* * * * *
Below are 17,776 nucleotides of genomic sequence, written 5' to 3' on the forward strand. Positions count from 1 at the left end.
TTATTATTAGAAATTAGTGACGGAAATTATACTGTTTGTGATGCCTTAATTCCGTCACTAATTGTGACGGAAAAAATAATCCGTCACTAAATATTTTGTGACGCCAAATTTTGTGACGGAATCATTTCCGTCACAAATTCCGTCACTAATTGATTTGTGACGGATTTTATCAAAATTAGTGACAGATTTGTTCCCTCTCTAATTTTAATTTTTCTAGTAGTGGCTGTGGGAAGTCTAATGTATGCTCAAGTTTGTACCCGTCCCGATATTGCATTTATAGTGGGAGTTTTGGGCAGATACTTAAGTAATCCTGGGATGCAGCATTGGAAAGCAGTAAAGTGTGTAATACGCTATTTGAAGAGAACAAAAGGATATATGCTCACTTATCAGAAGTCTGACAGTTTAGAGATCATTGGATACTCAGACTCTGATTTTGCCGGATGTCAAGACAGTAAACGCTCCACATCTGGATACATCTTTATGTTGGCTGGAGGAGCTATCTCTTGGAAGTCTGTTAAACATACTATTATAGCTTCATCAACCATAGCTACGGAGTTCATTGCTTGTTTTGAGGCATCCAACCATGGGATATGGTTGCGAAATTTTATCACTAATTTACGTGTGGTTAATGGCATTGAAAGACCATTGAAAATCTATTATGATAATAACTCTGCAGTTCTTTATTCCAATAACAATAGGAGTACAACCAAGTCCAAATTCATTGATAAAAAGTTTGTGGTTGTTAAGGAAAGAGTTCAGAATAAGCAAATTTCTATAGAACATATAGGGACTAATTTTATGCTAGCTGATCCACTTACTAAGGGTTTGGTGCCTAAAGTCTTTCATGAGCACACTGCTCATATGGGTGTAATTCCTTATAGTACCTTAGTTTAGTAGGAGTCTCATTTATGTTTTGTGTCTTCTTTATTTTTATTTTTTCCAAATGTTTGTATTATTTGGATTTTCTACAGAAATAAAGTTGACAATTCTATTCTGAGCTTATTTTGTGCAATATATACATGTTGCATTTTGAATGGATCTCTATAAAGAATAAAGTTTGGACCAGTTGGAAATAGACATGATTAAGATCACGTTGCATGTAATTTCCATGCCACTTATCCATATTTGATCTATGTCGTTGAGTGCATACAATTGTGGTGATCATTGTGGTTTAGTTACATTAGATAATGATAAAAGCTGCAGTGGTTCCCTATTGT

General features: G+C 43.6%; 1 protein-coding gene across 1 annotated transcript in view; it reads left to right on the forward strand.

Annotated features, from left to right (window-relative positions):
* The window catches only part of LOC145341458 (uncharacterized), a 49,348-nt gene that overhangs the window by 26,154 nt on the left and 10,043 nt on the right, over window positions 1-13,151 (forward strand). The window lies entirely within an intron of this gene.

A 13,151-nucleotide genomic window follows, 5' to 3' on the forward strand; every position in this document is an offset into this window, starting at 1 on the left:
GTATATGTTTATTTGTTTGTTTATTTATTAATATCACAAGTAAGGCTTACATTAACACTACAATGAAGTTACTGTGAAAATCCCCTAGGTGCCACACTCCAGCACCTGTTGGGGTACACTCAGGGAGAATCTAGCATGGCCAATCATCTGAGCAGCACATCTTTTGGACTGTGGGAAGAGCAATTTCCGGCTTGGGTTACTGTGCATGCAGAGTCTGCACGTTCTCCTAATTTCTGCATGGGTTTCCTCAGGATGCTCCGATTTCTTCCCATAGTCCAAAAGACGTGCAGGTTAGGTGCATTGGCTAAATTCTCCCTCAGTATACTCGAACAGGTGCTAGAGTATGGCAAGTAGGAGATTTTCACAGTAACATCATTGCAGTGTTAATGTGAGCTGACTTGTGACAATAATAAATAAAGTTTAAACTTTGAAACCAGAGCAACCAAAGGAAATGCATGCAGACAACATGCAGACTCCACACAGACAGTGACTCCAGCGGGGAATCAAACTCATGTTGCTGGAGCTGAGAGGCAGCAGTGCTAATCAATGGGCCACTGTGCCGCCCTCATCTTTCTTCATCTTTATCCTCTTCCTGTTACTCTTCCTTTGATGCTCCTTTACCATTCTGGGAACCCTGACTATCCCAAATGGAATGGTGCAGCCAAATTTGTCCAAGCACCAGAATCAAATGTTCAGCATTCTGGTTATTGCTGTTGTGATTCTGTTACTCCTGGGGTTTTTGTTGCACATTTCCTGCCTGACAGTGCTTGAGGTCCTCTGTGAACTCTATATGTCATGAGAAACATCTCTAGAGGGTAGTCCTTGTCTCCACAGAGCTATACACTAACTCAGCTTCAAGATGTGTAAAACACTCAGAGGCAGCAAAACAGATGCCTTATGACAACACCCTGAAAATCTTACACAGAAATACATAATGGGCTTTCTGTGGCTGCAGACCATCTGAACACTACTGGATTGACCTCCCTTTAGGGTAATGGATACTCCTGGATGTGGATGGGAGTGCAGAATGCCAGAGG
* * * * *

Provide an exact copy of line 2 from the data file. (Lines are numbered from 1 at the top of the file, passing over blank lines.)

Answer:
TTATTATTAGAAATTAGTGACGGAAATTATACTGTTTGTGATGCCTTAATTCCGTCACTAATTGTGACGGAAAAAATAATCCGTCACTAAATATTTTGTGACGCCAAATTTTGTGACGGAATCATTTCCGTCACAAATTCCGTCACTAATTGATTTGTGACGGATTTTATCAAAATTAGTGACAGATTTGTTCCCTCTCTAATTTTAATTTTTCTAGTAGTGGCTGTGGGAAGTCTAATGTATGCTCAAGTTTGTACCCGTCCCGATATTGCATTTATAGTGGGAGTTTTGGGCAGATACTTAAGTAATCCTGGGATGCAGCATTGGAAAGCAGTAAAGTGTGTAATACGCTATTTGAAGAGAACAAAAGGATATATGCTCACTTATCAGAAGTCTGACAGTTTAGAGATCATTGGATACTCAGACTCTGATTTTGCCGGATGTCAAGACAGTAAACGCTCCACATCTGGATACATCTTTATGTTGGCTGGAGGAGCTATCTCTTGGAAGTCTGTTAAACATACTATTATAGCTTCATCAACCATAGCTACGGAGTTCATTGCTTGTTTTGAGGCATCCAACCATGGGATATGGTTGCGAAATTTTATCACTAATTTACGTGTGGTTAATGGCATTGAAAGACCATTGAAAATCTATTATGATAATAACTCTGCAGTTCTTTATTCCAATAACAATAGGAGTACAACCAAGTCCAAATTCATTGATAAAAAGTTTGTGGTTGTTAAGGAAAGAGTTCAGAATAAGCAAATTTCTATAGAACATATAGGGACTAATTTTATGCTAGCTGATCCACTTACTAAGGGTTTGGTGCCTAAAGTCTTTCATGAGCACACTGCTCATATGGGTGTAATTCCTTATAGTACCTTAGTTTAGTAGGAGTCTCATTTATGTTTTGTGTCTTCTTTATTTTTATTTTTTCCAAATGTTTGTATTATTTGGATTTTCTACAGAAATAAAGTTGACAATTCTATTCTGAGCTTATTTTGTGCAATATATACATGTTGCATTTTGAATGGATCTCTATAAAGAATAAAGTTTGGACCAGTTGGAAATAGACATGATTAAGATCACGTTGCATGTAATTTCCATGCCACTTATCCATATTTGATCTATGTCGTTGAGTGCATACAATTGTGGTGATCATTGTGGTTTAGTTACATTAGATAATGATAAAAGCTGCAGTGGTTCCCTATTGT